Country: United States
LGMD Sub-Type (if known): Unknown
At what age were you diagnosed:
Age 41. The day was January 28, 2002
What were your first symptoms:
Difficulty climbing ladders and stairs. Also difficulty rising from the floor or a low chair or sofa. But I was always slow as a child. I could not quite keep up with my friends or schoolmates.
Do you have other family members who have LGMD:
My father had an unknown sub-type of LGMD. He was the first, and only other, patient in our family. His parents and grandparents seemed to be unaffected. My symptoms parallel his almost exactly. I was his caregiver from the age of 14 to about 25.
What do you find to be the greatest challenges in living with LGMD:
Having to constantly ask for help. Watching my wife and daughters do the chores that I would enjoy doing, and that the man of the house usually does; yard work, repairs, etc. Watching my wife give up outings, restaurants, vacations, and so on. I can live without, but it’s not fair to her. I encourage her to do those things, but she misses going out as a couple as well. We do go out, but it’s not spontaneous and the outings are few and far between.
What is your greatest accomplishment:
Before the MD? The home and family I’ve established. And I’ve many close friends.
In spite of the MD? I’ve always had a “Bucket List” in my head of life goals. I have seen most of these materialize and come to pass. A few examples: Hire an architect and build our dream home (accessible as well). Read Les Miserables. Learn to solve a Rubik’s Cube. Take a train across the United States. See the Grand Canyon. There are dozens more, none of which were prevented because of my LGMD.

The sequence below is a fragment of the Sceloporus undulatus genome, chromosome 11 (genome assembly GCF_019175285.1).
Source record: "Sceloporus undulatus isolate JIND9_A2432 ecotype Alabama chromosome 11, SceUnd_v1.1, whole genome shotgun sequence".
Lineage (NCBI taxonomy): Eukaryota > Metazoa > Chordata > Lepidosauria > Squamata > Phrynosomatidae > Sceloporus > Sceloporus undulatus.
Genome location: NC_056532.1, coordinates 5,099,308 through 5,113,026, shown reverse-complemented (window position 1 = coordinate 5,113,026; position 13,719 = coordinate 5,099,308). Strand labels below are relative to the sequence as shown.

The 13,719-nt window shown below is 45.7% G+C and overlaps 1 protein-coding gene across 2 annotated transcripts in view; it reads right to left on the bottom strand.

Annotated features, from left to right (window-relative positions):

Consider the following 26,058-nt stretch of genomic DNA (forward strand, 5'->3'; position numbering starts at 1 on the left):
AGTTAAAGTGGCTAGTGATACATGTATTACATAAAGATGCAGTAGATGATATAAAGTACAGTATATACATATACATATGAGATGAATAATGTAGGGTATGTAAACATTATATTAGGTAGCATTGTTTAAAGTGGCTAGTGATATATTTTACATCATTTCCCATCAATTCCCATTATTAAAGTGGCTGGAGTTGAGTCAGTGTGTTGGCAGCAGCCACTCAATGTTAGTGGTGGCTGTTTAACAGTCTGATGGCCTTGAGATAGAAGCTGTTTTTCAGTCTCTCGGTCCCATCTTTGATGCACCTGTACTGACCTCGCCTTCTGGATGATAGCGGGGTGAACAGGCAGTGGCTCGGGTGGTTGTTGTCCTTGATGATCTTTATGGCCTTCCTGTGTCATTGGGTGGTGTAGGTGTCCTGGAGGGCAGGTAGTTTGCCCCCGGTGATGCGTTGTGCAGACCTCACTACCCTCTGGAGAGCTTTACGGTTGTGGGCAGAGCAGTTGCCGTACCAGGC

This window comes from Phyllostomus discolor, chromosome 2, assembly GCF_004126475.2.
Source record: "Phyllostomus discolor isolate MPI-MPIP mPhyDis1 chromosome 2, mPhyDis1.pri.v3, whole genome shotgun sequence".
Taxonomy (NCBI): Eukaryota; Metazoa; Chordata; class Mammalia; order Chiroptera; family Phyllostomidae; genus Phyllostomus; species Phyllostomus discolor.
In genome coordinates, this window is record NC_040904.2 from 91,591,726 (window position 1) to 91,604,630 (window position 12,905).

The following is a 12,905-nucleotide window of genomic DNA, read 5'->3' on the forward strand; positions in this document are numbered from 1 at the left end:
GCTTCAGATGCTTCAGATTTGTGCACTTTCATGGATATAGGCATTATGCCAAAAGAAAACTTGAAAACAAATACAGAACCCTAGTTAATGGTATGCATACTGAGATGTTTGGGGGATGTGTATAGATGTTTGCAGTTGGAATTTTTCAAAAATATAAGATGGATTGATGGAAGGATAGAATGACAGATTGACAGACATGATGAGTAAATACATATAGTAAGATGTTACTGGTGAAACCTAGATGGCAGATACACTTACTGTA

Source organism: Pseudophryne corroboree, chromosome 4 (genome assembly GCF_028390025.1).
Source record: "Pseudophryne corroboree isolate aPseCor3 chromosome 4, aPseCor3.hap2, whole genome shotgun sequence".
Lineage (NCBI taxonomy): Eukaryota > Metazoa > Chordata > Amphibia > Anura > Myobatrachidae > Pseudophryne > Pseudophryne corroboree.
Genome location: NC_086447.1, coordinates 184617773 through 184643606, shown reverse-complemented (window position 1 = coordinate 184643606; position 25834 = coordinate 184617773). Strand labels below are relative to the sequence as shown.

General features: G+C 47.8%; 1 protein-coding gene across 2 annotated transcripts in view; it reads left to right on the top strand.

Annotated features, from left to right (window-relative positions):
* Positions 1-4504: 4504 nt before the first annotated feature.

How has LGMD influenced you into becoming the person you are today:
I am determined to identify my sub-type. I believe a genetic diagnosis will be critical in future treatments. I have created a Facebook group, “Muscular Dystrophy Subtype Unknown”, for MD patients who have been unable to achieve a genetic diagnosis. The group is far more than venting and support. We share valuable resources and information with the goal that if one gets diagnosed, many others may benefit. This is my mission, my goal and my passion right now; to help as many of my fellow LGMD friends as possible and get myself and every one of them a diagnosis. I won’t give up on them even if I identify my own sub-type tomorrow.
What do you want the world to know about LGMD:
People with LGMD have the same hopes, dreams and fears as you. In our minds we run on the beach, walk barefoot in the grass, hike along a mountain stream. It takes a great strength of heart to not succumb to the imprisonment in our own bodies. Never take your body and legs for granted! Never take for granted getting up from a toilet, running an errand, hugging a loved one or holding a baby. Those abilities are a distant memory for me. But at the same time, our lives are SO MUCH MORE than healthy legs! Enjoy your family, a sunset, a good book, a thunderstorm, a bird in your backyard. Don’t be unhappy because your boss was crabby, you were stuck in traffic or your dinner got cold.
If your LGMD could be “cured” tomorrow, what would be the first thing that you would want to do:
I would thank God and the team of doctors and researchers that made it happen. Then I would hug everybody I love….hard and long. Then I would do a few of the things my wife and I love to do; dine out, travel, and walk in the sand holding hands.
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